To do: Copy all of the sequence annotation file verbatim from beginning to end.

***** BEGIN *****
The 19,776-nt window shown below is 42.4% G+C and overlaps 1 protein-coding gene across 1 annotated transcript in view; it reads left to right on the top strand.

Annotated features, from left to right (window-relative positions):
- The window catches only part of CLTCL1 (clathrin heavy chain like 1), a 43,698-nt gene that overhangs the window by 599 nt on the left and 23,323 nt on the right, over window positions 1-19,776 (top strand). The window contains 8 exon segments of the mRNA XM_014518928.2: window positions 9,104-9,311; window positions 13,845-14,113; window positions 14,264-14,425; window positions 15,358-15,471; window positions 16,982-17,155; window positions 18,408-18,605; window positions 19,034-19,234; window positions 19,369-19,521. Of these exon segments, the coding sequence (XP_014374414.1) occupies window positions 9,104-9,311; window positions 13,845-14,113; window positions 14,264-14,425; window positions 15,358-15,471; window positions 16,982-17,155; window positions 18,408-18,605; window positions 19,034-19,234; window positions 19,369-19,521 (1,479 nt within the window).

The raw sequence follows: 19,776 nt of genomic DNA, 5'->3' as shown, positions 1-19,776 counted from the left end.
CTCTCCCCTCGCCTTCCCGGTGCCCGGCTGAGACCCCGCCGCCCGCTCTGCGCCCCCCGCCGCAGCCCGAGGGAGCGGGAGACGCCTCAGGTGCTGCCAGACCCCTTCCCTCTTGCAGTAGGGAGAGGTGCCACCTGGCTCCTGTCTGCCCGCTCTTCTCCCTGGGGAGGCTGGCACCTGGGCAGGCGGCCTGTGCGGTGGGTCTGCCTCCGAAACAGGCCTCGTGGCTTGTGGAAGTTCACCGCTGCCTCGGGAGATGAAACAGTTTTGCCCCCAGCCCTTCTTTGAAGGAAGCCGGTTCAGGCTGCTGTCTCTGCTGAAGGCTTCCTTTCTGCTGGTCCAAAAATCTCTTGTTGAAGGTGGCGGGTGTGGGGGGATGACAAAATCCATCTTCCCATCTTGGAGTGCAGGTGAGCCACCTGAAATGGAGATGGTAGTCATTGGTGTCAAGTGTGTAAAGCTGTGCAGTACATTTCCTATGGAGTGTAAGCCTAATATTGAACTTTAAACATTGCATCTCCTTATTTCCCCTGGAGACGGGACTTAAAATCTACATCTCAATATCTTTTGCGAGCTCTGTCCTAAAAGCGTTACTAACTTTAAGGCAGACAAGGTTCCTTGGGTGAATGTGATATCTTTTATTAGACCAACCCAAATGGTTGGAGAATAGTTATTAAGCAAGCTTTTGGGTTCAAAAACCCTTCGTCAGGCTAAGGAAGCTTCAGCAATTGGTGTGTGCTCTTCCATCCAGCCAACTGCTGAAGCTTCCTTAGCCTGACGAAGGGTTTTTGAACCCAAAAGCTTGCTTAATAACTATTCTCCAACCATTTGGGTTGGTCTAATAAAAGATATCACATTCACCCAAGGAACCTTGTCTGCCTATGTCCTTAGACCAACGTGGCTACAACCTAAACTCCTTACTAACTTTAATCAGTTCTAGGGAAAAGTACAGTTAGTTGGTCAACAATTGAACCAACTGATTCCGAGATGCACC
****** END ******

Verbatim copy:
The 19,776-nt window shown below is 42.4% G+C and overlaps 1 protein-coding gene across 1 annotated transcript in view; it reads left to right on the top strand.

Annotated features, from left to right (window-relative positions):
- The window catches only part of CLTCL1 (clathrin heavy chain like 1), a 43,698-nt gene that overhangs the window by 599 nt on the left and 23,323 nt on the right, over window positions 1-19,776 (top strand). The window contains 8 exon segments of the mRNA XM_014518928.2: window positions 9,104-9,311; window positions 13,845-14,113; window positions 14,264-14,425; window positions 15,358-15,471; window positions 16,982-17,155; window positions 18,408-18,605; window positions 19,034-19,234; window positions 19,369-19,521. Of these exon segments, the coding sequence (XP_014374414.1) occupies window positions 9,104-9,311; window positions 13,845-14,113; window positions 14,264-14,425; window positions 15,358-15,471; window positions 16,982-17,155; window positions 18,408-18,605; window positions 19,034-19,234; window positions 19,369-19,521 (1,479 nt within the window).

The raw sequence follows: 19,776 nt of genomic DNA, 5'->3' as shown, positions 1-19,776 counted from the left end.
CTCTCCCCTCGCCTTCCCGGTGCCCGGCTGAGACCCCGCCGCCCGCTCTGCGCCCCCCGCCGCAGCCCGAGGGAGCGGGAGACGCCTCAGGTGCTGCCAGACCCCTTCCCTCTTGCAGTAGGGAGAGGTGCCACCTGGCTCCTGTCTGCCCGCTCTTCTCCCTGGGGAGGCTGGCACCTGGGCAGGCGGCCTGTGCGGTGGGTCTGCCTCCGAAACAGGCCTCGTGGCTTGTGGAAGTTCACCGCTGCCTCGGGAGATGAAACAGTTTTGCCCCCAGCCCTTCTTTGAAGGAAGCCGGTTCAGGCTGCTGTCTCTGCTGAAGGCTTCCTTTCTGCTGGTCCAAAAATCTCTTGTTGAAGGTGGCGGGTGTGGGGGGATGACAAAATCCATCTTCCCATCTTGGAGTGCAGGTGAGCCACCTGAAATGGAGATGGTAGTCATTGGTGTCAAGTGTGTAAAGCTGTGCAGTACATTTCCTATGGAGTGTAAGCCTAATATTGAACTTTAAACATTGCATCTCCTTATTTCCCCTGGAGACGGGACTTAAAATCTACATCTCAATATCTTTTGCGAGCTCTGTCCTAAAAGCGTTACTAACTTTAAGGCAGACAAGGTTCCTTGGGTGAATGTGATATCTTTTATTAGACCAACCCAAATGGTTGGAGAATAGTTATTAAGCAAGCTTTTGGGTTCAAAAACCCTTCGTCAGGCTAAGGAAGCTTCAGCAATTGGTGTGTGCTCTTCCATCCAGCCAACTGCTGAAGCTTCCTTAGCCTGACGAAGGGTTTTTGAACCCAAAAGCTTGCTTAATAACTATTCTCCAACCATTTGGGTTGGTCTAATAAAAGATATCACATTCACCCAAGGAACCTTGTCTGCCTATGTCCTTAGACCAACGTGGCTACAACCTAAACTCCTTACTAACTTTAATCAGTTCTAGGGAAAAGTACAGTTAGTTGGTCAACAATTGAACCAACTGATTCCGAGATGCACC